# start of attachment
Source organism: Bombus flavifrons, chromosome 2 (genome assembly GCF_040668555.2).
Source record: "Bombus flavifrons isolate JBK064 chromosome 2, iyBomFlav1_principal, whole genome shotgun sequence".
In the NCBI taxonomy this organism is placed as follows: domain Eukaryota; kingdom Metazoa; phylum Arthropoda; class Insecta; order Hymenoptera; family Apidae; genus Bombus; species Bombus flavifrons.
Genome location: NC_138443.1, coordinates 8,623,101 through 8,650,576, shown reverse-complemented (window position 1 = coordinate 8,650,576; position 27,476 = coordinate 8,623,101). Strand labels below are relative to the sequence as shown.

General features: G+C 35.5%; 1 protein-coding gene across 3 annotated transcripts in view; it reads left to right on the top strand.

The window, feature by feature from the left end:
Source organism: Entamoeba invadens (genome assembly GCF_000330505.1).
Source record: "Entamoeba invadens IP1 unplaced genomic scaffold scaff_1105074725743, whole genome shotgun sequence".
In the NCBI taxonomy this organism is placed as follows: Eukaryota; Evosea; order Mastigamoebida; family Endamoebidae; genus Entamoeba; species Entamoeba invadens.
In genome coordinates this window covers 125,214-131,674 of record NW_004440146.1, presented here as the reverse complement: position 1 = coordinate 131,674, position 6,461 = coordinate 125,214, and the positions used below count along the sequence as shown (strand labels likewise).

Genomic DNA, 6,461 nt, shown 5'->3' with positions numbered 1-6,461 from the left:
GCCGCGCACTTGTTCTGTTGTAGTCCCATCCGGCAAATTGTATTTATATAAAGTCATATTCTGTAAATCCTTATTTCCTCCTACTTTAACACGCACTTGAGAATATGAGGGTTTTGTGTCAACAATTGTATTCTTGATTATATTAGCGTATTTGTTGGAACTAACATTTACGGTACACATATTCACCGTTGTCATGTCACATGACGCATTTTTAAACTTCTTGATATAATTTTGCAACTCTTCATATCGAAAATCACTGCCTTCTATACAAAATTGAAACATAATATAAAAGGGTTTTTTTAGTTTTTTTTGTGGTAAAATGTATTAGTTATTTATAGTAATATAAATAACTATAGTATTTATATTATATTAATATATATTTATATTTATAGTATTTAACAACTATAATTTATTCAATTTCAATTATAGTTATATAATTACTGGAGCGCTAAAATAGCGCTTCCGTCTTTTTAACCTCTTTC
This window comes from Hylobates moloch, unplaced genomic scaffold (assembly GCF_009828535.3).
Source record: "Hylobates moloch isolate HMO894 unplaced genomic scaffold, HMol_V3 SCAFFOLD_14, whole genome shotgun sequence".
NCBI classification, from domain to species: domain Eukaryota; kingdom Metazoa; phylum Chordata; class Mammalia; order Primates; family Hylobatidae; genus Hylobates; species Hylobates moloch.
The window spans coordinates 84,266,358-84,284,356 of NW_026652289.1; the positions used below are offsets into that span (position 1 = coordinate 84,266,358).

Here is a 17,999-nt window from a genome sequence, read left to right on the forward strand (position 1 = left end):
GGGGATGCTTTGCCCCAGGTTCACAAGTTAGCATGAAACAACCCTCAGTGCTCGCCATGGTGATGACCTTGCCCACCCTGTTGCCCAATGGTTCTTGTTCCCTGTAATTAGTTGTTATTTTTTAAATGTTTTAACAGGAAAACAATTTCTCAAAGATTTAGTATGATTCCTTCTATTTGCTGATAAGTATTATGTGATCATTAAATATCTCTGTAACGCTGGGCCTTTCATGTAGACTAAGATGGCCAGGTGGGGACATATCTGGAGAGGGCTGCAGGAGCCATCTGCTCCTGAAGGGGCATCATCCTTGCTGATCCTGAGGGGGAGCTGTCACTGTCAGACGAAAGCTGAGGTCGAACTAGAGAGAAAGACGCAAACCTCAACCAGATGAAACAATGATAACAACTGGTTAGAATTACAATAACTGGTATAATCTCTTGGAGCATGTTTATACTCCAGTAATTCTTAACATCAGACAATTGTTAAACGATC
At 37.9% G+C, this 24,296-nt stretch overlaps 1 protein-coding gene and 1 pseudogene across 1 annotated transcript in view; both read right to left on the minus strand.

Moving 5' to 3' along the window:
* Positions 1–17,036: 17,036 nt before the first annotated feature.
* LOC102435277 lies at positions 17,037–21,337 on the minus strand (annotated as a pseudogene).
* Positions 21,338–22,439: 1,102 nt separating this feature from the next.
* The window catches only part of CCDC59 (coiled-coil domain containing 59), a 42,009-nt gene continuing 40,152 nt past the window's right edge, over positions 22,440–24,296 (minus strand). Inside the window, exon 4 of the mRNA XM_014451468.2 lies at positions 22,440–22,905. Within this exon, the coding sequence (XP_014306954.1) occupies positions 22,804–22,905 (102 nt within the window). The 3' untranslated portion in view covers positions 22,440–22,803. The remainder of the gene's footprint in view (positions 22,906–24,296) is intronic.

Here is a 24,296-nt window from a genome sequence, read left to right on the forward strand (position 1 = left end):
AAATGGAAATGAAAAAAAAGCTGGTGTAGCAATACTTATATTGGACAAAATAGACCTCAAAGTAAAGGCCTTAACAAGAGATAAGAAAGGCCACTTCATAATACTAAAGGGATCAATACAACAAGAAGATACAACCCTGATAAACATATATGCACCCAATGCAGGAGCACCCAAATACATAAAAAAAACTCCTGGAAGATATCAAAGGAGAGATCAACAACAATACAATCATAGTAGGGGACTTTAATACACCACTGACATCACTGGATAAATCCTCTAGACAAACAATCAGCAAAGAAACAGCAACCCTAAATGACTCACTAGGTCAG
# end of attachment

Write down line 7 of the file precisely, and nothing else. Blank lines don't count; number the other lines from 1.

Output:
Source organism: Entamoeba invadens (genome assembly GCF_000330505.1).